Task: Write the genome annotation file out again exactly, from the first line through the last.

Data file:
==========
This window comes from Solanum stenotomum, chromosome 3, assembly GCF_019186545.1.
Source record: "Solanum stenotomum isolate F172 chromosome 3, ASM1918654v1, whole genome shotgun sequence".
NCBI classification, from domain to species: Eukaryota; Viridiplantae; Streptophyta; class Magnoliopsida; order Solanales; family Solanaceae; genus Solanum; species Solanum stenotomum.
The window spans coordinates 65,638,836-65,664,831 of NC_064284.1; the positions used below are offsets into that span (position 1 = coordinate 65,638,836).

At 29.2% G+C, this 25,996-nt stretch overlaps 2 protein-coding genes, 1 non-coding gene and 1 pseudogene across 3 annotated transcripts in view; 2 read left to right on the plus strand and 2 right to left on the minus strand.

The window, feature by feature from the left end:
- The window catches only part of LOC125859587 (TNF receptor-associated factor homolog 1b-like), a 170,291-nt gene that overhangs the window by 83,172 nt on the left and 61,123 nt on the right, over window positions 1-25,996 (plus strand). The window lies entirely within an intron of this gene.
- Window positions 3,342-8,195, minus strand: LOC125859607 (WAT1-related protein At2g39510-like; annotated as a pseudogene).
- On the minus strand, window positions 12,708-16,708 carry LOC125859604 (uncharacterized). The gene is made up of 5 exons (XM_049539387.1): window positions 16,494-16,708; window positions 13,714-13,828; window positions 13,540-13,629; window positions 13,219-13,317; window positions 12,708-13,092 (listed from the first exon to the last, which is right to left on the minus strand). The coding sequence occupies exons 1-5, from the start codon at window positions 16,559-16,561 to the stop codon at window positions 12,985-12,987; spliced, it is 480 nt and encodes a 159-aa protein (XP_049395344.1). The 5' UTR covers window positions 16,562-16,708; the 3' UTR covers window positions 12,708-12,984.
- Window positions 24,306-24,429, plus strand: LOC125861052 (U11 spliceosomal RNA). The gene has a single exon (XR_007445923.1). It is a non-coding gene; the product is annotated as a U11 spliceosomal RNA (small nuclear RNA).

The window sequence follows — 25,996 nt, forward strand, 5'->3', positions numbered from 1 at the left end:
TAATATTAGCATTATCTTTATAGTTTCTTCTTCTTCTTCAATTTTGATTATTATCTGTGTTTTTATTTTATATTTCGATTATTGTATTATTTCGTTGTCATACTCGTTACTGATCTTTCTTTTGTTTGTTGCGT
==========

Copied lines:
This window comes from Solanum stenotomum, chromosome 3, assembly GCF_019186545.1.
Source record: "Solanum stenotomum isolate F172 chromosome 3, ASM1918654v1, whole genome shotgun sequence".
NCBI classification, from domain to species: Eukaryota; Viridiplantae; Streptophyta; class Magnoliopsida; order Solanales; family Solanaceae; genus Solanum; species Solanum stenotomum.
The window spans coordinates 65,638,836-65,664,831 of NC_064284.1; the positions used below are offsets into that span (position 1 = coordinate 65,638,836).

At 29.2% G+C, this 25,996-nt stretch overlaps 2 protein-coding genes, 1 non-coding gene and 1 pseudogene across 3 annotated transcripts in view; 2 read left to right on the plus strand and 2 right to left on the minus strand.

The window, feature by feature from the left end:
- The window catches only part of LOC125859587 (TNF receptor-associated factor homolog 1b-like), a 170,291-nt gene that overhangs the window by 83,172 nt on the left and 61,123 nt on the right, over window positions 1-25,996 (plus strand). The window lies entirely within an intron of this gene.
- Window positions 3,342-8,195, minus strand: LOC125859607 (WAT1-related protein At2g39510-like; annotated as a pseudogene).
- On the minus strand, window positions 12,708-16,708 carry LOC125859604 (uncharacterized). The gene is made up of 5 exons (XM_049539387.1): window positions 16,494-16,708; window positions 13,714-13,828; window positions 13,540-13,629; window positions 13,219-13,317; window positions 12,708-13,092 (listed from the first exon to the last, which is right to left on the minus strand). The coding sequence occupies exons 1-5, from the start codon at window positions 16,559-16,561 to the stop codon at window positions 12,985-12,987; spliced, it is 480 nt and encodes a 159-aa protein (XP_049395344.1). The 5' UTR covers window positions 16,562-16,708; the 3' UTR covers window positions 12,708-12,984.
- Window positions 24,306-24,429, plus strand: LOC125861052 (U11 spliceosomal RNA). The gene has a single exon (XR_007445923.1). It is a non-coding gene; the product is annotated as a U11 spliceosomal RNA (small nuclear RNA).

The window sequence follows — 25,996 nt, forward strand, 5'->3', positions numbered from 1 at the left end:
TAATATTAGCATTATCTTTATAGTTTCTTCTTCTTCTTCAATTTTGATTATTATCTGTGTTTTTATTTTATATTTCGATTATTGTATTATTTCGTTGTCATACTCGTTACTGATCTTTCTTTTGTTTGTTGCGT